And would you know whether you are set free from the law, and placed under the covenant of grace ? St. Paul, who knew it, both by his own experience, and by inspiration from heaven, will inform you, (1.) You have been made deeply sensible of sin and condemnation by the law. By the law is the knowledge of sin. Rom. iii. 20. I had not known sin but by the law, says St. Paul, personating a convinced sinner under the law, without the law, Rom. viii. 7, that is, while I was ignorant of the extent and spirituality of the law, sin was dead, as to my sense and apprehension of it; but when the commandment came, with power and conviction to my conscience, sin revived, and I died ; that is, I saw sin to be alive in me, and myself to be dead, dead in trespasses and sins, and condemned to death by the law, verse 9. ; the law also worketh wrath ; that is, a sense of the wrath of God, and the dreadful punishment of sin ; Rom. iv. 14. And has the law ever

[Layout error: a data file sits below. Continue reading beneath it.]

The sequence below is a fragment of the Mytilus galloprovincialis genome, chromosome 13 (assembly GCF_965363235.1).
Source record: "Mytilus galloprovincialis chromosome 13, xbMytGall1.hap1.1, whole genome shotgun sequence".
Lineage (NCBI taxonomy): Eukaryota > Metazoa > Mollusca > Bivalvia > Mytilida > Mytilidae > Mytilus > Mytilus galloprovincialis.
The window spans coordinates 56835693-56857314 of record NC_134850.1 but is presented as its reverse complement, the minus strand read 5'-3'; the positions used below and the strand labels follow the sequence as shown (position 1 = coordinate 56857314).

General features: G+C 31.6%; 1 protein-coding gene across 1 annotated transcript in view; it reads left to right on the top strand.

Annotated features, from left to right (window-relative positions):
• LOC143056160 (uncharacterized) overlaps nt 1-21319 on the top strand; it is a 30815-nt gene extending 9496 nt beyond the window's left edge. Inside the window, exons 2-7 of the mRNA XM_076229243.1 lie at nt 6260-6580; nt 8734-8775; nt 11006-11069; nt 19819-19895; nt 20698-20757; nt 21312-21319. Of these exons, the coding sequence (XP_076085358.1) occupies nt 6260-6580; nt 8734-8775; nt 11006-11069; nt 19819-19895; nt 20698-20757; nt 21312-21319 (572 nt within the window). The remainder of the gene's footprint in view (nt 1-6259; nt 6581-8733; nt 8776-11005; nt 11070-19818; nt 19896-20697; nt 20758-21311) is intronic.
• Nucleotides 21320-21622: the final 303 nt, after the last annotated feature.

had these effects upon you, my brethren? Have you ever had such a conviction of sin and condemnation by it? If not, you are still under it. (2.) If you have been delivered from the law, you have been cut off from all hopes of obtaining justification by your own obedience to it; you have given up this point as altogether desperate ; or in the strong language of the apostle, you have been slain by the law. When the commandment came, sin revived and I died. Rom. viii. 9. My brethren, says the apostle to the christians at Rome, ye are become dead to the law, verse 4, that is, ye are become dead to all endeavours, all hopes and desires of justification by the works of the law ; you see nothing but death for you in that constitution. And he tells you how this death was brought about ; I through the law am dead to the law, Gal. ii. 19. that is, the law itself became the executioner of all my hopes of life by it, and forever put an end to all my endeavours to seek justification in that way : it was a view of the extensive demands of the law that discovered to me my own inability to comply with them, and so deadened me entirely to all expectations of life by my obedience to it.